But the judge might say, "Well, Mr. Coard, I hear your argument, but the prosecution, I'm not saying put on a strong case, but they did put on enough to carry the case forward." Having said that, the first thing I probably would do, just to let the jury know what kind of guy my client is, I'd put on all my character witnesses first.

Of course you run a risk with Michael Jackson as your defendant, because the prosecution is probably going to deal with the issue of a grown man having boys in his bed. But I would argue that there was no crime committed and there were no charges filed. That stuff might be weird, but it's not a crime.

The third thing I'd do is to call the complainant himself to the stand. Why? During this program that was on back in February, the child was actually interviewed. In fact, he was with Michael Jackson at the time, and he stated that he and Michael Jackson actually were in the same room together, but never in the same bed together. So if the boy, during the trial, when the prosecution calls him, says that, 'Yeah, Michael Jackson and I were in the same room, but never in the same bed,' then I wouldn't call him to the stand because he's already helped me.

But if he, as we say in the criminal justice system, "goes south," if he gets on the stand and says, "Michael Jackson molested me, he brutalized me, he raped me," if he says all those things, what I would do is to have that videotape available in the courtroom and impeach him with his prior statement.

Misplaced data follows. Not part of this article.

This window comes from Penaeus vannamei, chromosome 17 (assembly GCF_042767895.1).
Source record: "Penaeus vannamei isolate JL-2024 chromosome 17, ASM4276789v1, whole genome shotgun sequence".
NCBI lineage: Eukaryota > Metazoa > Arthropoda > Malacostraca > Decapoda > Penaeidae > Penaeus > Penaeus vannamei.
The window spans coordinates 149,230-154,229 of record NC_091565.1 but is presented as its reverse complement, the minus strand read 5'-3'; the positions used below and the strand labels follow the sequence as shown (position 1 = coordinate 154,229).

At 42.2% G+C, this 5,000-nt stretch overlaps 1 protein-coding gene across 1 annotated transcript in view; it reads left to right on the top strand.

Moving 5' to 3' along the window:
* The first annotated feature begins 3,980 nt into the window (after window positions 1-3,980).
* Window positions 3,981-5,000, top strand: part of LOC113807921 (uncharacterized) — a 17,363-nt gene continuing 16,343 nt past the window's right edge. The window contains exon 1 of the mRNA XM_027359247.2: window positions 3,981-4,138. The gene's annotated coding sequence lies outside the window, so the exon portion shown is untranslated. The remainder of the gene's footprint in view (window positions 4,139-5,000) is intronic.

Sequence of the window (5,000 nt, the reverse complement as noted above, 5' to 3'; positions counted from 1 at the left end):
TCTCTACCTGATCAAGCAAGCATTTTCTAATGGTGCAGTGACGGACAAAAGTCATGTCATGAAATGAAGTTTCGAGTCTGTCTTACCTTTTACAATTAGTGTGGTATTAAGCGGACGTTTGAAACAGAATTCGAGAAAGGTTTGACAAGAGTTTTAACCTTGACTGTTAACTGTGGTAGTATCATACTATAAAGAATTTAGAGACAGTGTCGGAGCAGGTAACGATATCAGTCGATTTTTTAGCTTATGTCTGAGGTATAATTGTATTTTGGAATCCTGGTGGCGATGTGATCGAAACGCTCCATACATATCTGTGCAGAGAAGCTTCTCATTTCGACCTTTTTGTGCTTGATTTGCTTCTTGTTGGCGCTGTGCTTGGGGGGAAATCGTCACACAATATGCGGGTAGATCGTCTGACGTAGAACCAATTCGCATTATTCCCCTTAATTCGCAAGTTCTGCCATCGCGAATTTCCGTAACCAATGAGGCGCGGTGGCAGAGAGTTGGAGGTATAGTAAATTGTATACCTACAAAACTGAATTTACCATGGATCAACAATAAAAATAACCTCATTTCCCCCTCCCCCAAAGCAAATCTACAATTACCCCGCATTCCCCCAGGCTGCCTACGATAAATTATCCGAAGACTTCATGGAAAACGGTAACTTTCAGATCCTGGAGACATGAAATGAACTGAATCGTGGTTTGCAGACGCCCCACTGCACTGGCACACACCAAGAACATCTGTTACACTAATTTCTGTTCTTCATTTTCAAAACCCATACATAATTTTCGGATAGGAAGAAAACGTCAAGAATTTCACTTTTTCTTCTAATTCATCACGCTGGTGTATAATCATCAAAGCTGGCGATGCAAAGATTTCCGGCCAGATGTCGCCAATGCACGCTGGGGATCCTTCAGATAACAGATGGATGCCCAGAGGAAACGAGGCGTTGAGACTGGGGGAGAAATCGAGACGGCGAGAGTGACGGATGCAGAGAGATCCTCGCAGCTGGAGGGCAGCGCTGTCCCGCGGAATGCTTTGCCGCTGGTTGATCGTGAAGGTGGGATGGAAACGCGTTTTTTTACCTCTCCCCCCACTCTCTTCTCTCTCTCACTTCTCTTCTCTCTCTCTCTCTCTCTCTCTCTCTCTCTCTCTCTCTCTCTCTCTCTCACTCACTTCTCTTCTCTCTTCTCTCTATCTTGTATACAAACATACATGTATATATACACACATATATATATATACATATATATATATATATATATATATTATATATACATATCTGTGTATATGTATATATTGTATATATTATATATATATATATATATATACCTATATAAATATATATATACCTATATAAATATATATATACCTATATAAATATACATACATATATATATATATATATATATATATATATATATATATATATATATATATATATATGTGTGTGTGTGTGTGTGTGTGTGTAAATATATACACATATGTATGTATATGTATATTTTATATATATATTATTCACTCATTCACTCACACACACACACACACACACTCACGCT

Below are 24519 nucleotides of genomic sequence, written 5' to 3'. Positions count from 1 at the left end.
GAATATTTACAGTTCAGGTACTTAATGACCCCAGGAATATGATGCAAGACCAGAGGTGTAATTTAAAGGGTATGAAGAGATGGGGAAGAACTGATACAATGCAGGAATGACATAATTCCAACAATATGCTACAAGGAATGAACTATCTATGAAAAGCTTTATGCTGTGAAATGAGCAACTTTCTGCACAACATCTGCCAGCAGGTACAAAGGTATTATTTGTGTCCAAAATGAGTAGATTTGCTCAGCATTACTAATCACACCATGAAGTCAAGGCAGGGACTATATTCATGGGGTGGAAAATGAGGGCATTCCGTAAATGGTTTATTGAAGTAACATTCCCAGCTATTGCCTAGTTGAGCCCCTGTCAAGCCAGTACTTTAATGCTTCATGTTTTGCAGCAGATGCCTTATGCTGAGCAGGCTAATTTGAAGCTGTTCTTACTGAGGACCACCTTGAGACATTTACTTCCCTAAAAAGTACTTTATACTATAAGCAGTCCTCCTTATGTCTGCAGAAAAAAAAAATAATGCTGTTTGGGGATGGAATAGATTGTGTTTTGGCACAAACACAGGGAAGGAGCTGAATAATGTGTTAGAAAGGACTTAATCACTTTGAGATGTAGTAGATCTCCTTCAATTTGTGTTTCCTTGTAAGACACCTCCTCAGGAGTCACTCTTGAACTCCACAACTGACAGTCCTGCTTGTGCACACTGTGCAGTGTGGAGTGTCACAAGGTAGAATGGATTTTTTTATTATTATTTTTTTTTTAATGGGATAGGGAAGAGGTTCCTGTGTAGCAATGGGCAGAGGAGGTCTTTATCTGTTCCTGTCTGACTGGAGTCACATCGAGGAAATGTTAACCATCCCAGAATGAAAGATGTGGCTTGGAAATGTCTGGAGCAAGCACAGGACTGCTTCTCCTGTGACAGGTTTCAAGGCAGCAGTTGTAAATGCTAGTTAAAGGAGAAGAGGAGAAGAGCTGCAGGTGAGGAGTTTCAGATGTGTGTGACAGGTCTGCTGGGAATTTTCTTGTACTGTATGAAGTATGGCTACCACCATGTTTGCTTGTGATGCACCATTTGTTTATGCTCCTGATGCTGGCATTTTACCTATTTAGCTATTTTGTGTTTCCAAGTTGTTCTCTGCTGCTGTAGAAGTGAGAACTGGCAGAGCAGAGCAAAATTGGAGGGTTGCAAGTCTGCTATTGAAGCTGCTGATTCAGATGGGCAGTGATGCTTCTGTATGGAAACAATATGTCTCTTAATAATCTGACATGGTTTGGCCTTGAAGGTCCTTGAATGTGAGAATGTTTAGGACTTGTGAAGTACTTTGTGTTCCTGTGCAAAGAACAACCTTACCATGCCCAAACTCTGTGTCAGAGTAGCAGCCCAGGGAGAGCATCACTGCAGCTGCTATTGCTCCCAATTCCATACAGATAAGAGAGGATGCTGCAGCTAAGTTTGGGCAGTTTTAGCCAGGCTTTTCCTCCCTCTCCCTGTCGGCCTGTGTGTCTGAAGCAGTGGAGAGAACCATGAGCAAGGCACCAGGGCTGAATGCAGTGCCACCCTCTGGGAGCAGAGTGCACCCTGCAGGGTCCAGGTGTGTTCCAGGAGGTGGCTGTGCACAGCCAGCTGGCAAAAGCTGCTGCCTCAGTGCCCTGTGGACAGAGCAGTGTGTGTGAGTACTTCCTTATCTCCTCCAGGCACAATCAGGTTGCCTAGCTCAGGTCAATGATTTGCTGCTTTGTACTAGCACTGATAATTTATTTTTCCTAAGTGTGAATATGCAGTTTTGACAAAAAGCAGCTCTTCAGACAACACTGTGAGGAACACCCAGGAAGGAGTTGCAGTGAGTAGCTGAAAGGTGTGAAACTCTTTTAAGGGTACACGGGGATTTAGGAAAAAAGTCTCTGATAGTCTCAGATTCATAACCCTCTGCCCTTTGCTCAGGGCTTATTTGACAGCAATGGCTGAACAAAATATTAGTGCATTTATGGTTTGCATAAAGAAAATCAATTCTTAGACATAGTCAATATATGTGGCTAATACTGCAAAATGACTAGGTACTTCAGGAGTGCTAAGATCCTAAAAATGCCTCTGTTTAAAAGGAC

Once you get that in, you can argue during closing, "Ladies and gentlemen, the prosecution has the burden to prove its case beyond a reasonable doubt. Their major witness is a liar. Either he was lying when he said Michael Jackson did this to him, or he was lying when he said Michael Jackson did not do this to him. But the fact is, he's a liar."

They've got Michael Jackson charged with seven counts of lewd and lascivious acts on a child under 14. The problem is this: They say of those seven counts, five of them happened between Feb. 7 and March 10. Now that would mean that Michael Jackson is the dumbest person in the history of criminal defense, because this documentary was broadcast worldwide on Feb. 6! He's already said some stuff that makes him look bad. Why would he then go out and do some stuff? Maybe he could have done these things before the broadcast, (but) now he's thinking, "Oh my God! Now that this stuff is all over the world, maybe I'd better take a back seat and slow down and have no connection with little boys." But if Michael Jackson knew that he had not done anything, then of course he's going to continue to act as he already has.

KCR: I know that you don't have all the facts, but given the information that you do have, do you think that Jackson will be able to beat these charges?

MC: No doubt about it. It's not even going to be close, because everything that I'm telling you now obviously has gone out by way of the media, but (Jackson's attorney) Mark Geragos knows that and much more. All of that's going to come out. The DA has kind of tipped his hand because of this personal vendetta. It's no doubt about it. I'm extremely confident about Kobe's (Bryant) case. I'd say that Kobe has a 75 to 80 percent chance of being found not guilty. I'd say that Michael Jackson's got a 95 to 100 percent chance of winning."

Source: ... wyer_weigh